"More often than not, de Kretser nails some situation or foible in 20 words or less. . .There is much here that dazzles. . . .De Kretser's writing is as boldly beautiful as ever."―Alison McCulloch, The New York Times Book Review
"A nuanced portrait of a man in his time. The novel, like Tom, is multicultural, intelligent, challenging, and, ultimately, rewarding."―Andrea Kempf, Library Journal
"An intimate and subtle look at Tom Loxley, a well-intentioned but solipsistic Henry James scholar and childless divorcé, as he searches for his missing dog in the Australian bush.... Things progress rapidly, with a few unexpected turns thrown in as Tom and Nelly get together, the murky circumstances surrounding Felix's disappearance are (somewhat) cleared up and the matter of the missing dog is settled. De Kretser's unadorned, direct sentences illustrate her characters' flaws and desires, and she does an admirable job of illuminating how life and art overlap in the 21st century."―Publishers Weekly
"De Kretser's daring willingness to let suspense accrue without promising resolution is a worthy echo of Henry James's brilliance."―Dara Horn, Washington Post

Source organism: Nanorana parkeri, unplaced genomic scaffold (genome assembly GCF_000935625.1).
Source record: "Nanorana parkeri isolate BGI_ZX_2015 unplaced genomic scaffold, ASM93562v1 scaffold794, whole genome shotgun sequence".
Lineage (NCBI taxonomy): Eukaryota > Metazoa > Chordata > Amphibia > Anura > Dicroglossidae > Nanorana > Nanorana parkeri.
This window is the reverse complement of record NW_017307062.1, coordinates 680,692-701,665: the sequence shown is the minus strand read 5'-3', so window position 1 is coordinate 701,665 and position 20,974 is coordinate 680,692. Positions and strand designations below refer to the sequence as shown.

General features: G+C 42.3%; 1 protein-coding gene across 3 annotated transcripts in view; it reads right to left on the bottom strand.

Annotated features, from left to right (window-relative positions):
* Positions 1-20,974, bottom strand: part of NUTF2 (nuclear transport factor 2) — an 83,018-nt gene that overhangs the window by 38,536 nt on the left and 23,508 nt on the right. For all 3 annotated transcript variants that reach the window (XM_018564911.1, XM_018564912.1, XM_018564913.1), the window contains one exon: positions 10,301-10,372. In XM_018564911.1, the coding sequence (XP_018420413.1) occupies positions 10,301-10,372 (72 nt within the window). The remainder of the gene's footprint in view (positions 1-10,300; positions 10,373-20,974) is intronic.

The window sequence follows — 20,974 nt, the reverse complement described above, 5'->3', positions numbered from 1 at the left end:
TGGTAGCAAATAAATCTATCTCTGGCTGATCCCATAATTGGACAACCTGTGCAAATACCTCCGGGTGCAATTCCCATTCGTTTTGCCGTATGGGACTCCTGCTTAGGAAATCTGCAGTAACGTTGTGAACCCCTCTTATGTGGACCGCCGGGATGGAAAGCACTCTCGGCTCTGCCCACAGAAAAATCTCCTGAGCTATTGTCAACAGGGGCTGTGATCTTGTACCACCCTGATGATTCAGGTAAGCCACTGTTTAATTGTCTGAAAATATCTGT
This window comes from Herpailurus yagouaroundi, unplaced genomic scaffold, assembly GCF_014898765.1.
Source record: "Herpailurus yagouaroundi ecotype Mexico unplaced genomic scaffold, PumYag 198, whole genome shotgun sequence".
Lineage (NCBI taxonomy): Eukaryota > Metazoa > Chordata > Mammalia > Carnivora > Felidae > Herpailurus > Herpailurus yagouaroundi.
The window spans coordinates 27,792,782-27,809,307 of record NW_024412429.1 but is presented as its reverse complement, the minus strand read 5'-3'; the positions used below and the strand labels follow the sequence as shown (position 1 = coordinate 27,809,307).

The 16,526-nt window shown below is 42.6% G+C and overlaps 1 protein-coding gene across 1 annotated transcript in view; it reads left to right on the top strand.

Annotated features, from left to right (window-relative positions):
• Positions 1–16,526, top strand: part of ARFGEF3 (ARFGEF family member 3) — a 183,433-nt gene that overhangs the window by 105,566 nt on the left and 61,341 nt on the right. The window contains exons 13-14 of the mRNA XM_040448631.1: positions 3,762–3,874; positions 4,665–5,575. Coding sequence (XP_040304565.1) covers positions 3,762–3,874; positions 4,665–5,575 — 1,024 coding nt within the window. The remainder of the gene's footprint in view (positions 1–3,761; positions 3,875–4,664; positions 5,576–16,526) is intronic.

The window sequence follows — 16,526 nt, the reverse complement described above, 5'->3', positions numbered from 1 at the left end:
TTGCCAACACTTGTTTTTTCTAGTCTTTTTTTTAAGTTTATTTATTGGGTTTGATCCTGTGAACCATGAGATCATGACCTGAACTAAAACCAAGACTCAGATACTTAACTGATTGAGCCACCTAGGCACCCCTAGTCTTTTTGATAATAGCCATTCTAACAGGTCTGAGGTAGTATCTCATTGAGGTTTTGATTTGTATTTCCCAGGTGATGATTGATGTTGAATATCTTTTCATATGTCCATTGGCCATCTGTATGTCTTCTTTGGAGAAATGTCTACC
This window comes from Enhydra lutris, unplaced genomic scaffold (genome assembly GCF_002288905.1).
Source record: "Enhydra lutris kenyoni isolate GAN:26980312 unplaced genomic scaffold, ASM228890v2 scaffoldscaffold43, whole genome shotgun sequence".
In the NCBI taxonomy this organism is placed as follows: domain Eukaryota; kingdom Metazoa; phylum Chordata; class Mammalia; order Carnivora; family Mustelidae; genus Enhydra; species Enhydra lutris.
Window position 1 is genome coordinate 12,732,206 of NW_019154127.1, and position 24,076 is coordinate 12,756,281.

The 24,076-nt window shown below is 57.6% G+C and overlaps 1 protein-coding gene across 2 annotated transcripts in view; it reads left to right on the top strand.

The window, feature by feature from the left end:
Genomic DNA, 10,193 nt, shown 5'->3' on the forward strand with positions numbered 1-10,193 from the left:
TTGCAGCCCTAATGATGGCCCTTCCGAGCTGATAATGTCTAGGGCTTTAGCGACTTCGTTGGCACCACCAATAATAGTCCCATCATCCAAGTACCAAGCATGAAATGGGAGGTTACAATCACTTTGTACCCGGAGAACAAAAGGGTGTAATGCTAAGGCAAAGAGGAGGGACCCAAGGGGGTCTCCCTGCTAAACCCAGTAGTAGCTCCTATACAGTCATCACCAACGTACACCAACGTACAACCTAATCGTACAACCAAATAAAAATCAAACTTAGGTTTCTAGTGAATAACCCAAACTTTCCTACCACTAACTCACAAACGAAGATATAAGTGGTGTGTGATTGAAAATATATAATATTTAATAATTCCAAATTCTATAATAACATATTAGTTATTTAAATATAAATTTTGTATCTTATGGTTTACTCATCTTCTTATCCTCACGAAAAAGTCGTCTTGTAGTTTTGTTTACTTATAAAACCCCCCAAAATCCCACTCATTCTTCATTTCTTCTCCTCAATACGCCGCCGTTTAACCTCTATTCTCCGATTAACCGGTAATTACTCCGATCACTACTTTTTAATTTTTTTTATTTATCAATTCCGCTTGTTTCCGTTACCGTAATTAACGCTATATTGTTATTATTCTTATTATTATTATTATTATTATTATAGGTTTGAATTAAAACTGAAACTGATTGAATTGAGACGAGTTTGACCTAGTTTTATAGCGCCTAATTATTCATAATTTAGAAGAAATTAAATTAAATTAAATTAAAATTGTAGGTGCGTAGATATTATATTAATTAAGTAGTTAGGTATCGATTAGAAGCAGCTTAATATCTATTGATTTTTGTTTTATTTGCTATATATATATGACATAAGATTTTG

"That rare treasure, a perfect novel...As the plot grows darker and more complex, de Kretser's prose gleams with sinister beauty. Her sentences sparkle like precious things."―Lev Grossman, Time Magazine (Best Books of 2004)
"Ruminative and roving in form, an intense, immaculate...novel."―Kirkus Reviews
"A wonderful tale of obsession, art, death, loss, human failure, and past and present loves. One of
"De Kretser's displaced and subtle characters are genuinely interesting, and her writing is emotionally accurate...a fine novel."―Ursula K. Le Guin, The Guardian (UK)
"This is the best novel I have read for a long time. The writing is elegant and subtle, and Michelle de Kretser knows how to construct a gripping story."―A.S. Byatt, Financial Times (UK)
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Most Helpful Customer Reviews on Amazon.com (beta)
In our story, Tom Loxley is a professor writing a book on Henry James. He takes his dog with him to a small "cabin" in the Australian outback to focus on finishing the project that he seems incapable of completing. The retreat is owned by Nellie Zhang, a semi-famous artist who has a past that is questionable, and that slowly unfolds to the reader throughout the book. Tom's emotional and physical attractions to Nellie comprise one of the main storylines of The Lost Dog.
Several other plotlines are present in the novel, including the story of the search for the dog. The past lives of Tom, Nellie, and Tom's mother are all woven together to provide the framework of de Kretser's story.
Michelle de Kretser is an author who was born in Sri Lanka and immigrated to Australia at the age of 14. The immigrant experience serves as a touchstone for several of the themes present in the novel. Important themes that are explored are the modern world, progress, aging, art, and family.